5th wheel front cap corners can make contact with truck cab in tight turns and/or maneuvering to back 5th wheel in.
Sliding hitch, off set hitch, curved corners on 5vr front cap can eliminate those issues
Shorter wheel base can cause 'porpoising' on hwys with expansion joints


Long bed....
Smoother ride
No cab to cap contact
More room forward of hitch for items
More room aft of hitch for items


SRW vs DRW
Matter of properly matching 5th wheel weight to trucks capability


Considered the sliding hitch but not at the loss of riding comfort the the DW.

Thanks for the reply, great concise answer.
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Old 04-22-2019, 06:48 PM   #6
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Personally, I see very very little to gain with any shortbed truck, hauling or not. As stated by others, long bed is very stable, has more payload and you can mount a 5th wheel with a standard hitch, no sliders, no extra crap and no worries about the 5th wheel smacking the truck cab.

One of my good buddies wanted a short bed because he found it easier to park in town. He has smacked and broken his truck's rear window at least once. He has had to unhitch to reposition in certain tight situations. He has added airbags, he has reinforced the truck bed (not sure that's related but...).

We have been offroad camping and in tight urban situations as well. I have turned our 50' long setup on small 2 lane roads several times, that is with my 22' long truck's long wheelbase. I didn't measure the abgle but I think the trailer and truck can angle 110 degrees or so before I need to worry about contact with the truck.

2' extra carrying capacity with a long bed and a backup cam makes parking as easy with an 8' or 6.5' bed.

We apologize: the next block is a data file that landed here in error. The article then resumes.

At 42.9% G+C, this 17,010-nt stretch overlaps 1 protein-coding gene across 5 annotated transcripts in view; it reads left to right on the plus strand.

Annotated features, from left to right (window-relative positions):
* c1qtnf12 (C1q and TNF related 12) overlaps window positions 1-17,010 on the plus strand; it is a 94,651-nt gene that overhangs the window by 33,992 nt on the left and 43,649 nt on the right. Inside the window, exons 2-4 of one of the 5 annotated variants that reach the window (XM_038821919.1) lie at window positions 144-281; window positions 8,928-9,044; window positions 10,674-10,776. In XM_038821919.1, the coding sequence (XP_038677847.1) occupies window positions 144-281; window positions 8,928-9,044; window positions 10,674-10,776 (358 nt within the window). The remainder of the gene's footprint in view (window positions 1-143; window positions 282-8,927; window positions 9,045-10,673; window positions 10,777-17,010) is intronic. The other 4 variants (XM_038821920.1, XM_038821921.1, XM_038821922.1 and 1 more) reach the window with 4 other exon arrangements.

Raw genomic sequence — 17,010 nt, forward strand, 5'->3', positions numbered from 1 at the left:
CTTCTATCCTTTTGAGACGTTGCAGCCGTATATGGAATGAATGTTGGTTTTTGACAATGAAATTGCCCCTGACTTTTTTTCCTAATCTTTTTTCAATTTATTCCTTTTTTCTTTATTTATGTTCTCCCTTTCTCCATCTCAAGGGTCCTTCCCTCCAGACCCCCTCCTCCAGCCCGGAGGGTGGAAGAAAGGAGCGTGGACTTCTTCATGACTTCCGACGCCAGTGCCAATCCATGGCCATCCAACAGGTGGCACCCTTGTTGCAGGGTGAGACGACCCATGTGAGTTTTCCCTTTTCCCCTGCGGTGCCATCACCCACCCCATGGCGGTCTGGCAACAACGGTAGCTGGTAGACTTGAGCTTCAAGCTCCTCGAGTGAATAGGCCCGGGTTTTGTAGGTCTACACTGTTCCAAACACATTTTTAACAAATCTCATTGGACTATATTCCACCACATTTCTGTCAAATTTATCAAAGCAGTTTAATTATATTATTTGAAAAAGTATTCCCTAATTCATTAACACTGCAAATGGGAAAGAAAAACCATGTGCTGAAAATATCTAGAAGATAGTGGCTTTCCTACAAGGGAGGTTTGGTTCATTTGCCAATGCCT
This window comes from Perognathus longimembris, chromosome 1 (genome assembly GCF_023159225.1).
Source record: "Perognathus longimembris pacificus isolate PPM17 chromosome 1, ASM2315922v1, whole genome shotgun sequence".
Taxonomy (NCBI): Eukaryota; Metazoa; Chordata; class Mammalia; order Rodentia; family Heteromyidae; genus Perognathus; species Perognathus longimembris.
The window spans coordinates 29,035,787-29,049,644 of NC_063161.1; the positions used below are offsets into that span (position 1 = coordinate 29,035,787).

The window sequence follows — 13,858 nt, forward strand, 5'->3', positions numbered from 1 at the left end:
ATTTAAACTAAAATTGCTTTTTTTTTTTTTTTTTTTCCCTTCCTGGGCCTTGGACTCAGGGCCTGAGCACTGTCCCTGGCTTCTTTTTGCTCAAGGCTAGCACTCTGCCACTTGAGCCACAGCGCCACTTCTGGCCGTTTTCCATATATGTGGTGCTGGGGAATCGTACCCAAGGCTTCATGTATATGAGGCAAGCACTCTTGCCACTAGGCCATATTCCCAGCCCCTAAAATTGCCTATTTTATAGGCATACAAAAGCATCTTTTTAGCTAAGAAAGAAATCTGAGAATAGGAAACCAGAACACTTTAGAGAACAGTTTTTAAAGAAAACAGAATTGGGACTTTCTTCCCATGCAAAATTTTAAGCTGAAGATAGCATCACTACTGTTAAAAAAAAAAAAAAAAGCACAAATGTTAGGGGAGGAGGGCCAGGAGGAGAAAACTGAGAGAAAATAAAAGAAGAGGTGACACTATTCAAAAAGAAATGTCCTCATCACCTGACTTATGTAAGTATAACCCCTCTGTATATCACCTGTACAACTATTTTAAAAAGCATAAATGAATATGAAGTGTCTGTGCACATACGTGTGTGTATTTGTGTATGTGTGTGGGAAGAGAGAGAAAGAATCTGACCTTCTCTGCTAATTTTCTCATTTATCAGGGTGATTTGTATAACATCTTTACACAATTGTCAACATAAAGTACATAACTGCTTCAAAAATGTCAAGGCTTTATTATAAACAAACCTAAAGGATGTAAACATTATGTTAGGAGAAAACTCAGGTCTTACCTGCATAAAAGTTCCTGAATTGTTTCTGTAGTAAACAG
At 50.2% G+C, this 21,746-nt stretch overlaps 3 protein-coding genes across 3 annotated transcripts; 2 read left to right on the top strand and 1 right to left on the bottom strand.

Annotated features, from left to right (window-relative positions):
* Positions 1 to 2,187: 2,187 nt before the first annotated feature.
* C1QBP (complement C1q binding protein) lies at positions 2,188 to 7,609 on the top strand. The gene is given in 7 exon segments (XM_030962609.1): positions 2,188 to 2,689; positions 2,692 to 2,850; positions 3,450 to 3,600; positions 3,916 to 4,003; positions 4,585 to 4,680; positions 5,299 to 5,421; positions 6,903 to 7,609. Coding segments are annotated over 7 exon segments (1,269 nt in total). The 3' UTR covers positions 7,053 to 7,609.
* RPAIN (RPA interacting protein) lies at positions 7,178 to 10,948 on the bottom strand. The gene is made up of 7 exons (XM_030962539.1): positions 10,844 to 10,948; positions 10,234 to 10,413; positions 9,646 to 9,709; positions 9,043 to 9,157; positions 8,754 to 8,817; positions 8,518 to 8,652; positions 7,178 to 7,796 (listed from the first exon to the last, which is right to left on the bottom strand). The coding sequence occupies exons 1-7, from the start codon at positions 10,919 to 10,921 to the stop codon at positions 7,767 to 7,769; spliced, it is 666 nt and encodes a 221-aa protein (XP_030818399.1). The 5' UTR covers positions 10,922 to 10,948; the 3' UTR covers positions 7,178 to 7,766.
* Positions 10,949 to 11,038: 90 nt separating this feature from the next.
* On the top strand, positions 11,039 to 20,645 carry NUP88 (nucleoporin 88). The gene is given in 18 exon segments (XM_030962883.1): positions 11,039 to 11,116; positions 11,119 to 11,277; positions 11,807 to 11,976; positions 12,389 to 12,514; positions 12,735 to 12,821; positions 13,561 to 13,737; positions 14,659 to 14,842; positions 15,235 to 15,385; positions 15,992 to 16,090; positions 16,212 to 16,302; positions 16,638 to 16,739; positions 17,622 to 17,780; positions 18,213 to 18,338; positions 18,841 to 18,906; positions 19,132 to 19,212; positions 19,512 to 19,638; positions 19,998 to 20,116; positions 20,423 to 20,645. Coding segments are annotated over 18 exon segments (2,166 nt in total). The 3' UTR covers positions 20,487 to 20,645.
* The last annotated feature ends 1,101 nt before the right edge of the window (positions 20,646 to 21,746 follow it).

DRW is a must for me with a 5er. I don't like the squishy feel of a SRW hauling.

FWIW mine has 6600 lbs payload capacity.
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Old 04-22-2019, 06:55 PM   #7
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Originally Posted by kdauto View Post
Personally, I see very very little to gain with any shortbed truck, hauling or not. As stated by others, long bed is very stable, has more payload and you can mount a 5th wheel with a standard hitch, no sliders, no extra crap and no worries about the 5th wheel smacking the truck cab.



One of my good buddies wanted a short bed because he found it easier to park in town. He has smacked and broken his truck's rear window at least once. He has had to unhitch to reposition in certain tight situations. He has added airbags, he has reinforced the truck bed (not sure that's related but...).



We have been offroad camping and in tight urban situations as well. I have turned our 50' long setup on small 2 lane roads several times, that is with my 22' long truck's long wheelbase. I didn't measure the abgle but I think the trailer and truck can angle 110 degrees or so before I need to worry about contact with the truck.



2' extra carrying capacity with a long bed and a backup cam makes parking as easy with an 8' or 6.5' bed.



DRW is a must for me with a 5er. I don't like the squishy feel of a SRW hauling.



FWIW mine has 6600 lbs payload capacity.


I bet that turn was brutal on your trailer tires but very good to know itís possible.
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Old 04-22-2019, 07:10 PM   #8
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I pull with a long bed, but it shouldn't be necessary as there is no good reason to turn at 90 degrees or even close to it. At 90 degrees you are dragging the trailer tires sideways and putting some real stress on them and the under carriage. Not a good idea in my opinion.